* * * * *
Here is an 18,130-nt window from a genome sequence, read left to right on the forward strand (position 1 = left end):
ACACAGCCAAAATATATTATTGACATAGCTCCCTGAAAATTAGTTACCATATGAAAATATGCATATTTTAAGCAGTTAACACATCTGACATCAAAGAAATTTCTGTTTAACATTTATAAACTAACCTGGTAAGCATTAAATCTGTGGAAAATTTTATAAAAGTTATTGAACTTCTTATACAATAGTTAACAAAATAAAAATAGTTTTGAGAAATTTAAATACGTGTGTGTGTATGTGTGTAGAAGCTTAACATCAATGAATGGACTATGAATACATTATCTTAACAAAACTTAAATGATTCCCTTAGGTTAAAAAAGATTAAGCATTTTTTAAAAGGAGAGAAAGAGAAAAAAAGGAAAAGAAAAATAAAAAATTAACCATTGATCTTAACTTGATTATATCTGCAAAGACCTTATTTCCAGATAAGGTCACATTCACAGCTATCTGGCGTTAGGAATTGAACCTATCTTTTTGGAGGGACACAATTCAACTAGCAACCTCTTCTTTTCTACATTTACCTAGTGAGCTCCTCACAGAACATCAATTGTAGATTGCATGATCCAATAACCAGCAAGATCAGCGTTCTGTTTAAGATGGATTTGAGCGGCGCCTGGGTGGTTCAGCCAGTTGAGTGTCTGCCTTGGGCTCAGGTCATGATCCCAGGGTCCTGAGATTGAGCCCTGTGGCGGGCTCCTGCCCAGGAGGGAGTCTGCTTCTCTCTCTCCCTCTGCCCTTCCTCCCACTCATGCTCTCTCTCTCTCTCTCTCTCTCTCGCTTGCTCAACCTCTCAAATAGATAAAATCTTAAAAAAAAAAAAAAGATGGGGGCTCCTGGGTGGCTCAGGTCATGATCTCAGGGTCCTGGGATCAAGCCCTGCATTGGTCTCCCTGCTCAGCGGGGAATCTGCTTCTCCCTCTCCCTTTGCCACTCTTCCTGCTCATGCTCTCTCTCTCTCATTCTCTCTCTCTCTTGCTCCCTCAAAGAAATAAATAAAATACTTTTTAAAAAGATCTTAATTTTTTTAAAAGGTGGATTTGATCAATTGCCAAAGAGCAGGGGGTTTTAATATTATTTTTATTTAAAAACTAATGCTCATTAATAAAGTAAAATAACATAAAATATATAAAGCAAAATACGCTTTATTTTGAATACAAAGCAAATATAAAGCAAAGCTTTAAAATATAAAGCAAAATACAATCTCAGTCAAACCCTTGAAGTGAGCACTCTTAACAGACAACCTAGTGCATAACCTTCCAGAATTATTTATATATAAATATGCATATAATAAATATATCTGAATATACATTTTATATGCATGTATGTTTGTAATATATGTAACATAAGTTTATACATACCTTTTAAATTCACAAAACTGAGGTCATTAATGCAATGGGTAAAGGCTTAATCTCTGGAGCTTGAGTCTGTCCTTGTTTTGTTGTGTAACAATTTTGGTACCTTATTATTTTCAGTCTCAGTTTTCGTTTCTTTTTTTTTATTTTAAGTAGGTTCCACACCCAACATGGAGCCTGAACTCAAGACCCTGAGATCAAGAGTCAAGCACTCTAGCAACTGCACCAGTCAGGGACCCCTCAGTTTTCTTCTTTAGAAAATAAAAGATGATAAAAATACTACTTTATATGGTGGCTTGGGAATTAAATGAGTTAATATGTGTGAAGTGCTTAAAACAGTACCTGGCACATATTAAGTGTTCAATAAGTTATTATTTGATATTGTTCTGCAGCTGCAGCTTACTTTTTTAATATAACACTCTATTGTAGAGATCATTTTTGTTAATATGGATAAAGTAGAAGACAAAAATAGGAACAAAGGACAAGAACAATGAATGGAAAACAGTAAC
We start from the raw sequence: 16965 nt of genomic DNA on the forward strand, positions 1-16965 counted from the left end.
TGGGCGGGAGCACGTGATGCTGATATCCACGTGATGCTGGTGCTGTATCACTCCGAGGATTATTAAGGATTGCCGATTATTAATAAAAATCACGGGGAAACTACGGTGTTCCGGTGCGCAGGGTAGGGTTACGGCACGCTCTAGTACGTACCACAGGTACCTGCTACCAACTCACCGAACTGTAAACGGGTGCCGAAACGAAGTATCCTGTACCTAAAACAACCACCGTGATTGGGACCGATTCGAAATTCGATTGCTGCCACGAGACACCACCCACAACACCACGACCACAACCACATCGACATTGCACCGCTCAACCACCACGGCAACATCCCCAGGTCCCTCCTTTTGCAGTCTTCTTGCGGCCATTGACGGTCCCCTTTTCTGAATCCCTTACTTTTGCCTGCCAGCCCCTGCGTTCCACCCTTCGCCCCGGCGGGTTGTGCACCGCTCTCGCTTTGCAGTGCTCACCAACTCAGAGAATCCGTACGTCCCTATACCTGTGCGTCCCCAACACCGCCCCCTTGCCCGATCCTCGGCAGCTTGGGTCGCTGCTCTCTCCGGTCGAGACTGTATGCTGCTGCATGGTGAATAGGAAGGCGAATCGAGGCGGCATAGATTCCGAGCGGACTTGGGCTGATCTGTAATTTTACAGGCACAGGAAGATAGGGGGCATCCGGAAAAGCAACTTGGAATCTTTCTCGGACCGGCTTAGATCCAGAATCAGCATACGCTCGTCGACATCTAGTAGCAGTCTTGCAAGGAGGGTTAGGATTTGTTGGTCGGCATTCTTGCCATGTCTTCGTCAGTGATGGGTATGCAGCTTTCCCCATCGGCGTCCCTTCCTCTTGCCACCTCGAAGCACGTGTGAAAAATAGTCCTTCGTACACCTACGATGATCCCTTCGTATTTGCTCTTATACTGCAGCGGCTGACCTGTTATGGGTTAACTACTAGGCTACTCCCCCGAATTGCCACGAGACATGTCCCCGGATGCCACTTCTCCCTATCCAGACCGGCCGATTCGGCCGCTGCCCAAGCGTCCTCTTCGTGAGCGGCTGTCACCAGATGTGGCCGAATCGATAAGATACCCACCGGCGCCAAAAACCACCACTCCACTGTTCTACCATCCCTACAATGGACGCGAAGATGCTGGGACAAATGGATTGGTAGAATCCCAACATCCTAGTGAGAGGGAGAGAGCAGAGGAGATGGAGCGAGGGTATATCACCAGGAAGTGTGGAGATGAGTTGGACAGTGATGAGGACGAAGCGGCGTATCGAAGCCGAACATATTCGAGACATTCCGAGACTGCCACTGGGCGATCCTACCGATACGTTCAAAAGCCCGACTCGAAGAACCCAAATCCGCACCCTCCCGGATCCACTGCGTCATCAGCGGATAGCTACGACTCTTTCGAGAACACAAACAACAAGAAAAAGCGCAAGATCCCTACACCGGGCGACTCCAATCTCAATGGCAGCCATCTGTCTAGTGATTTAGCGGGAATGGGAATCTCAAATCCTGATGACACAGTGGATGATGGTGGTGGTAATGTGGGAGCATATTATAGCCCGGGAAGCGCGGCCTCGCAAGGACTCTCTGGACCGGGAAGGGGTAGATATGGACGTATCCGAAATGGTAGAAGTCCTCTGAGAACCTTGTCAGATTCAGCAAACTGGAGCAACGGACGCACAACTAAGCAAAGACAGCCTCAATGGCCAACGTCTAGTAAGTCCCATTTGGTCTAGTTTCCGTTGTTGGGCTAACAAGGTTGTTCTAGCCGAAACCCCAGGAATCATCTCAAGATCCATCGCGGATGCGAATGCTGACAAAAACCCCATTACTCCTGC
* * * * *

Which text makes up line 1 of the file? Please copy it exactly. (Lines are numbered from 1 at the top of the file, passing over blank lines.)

Here is an 18,130-nt window from a genome sequence, read left to right on the forward strand (position 1 = left end):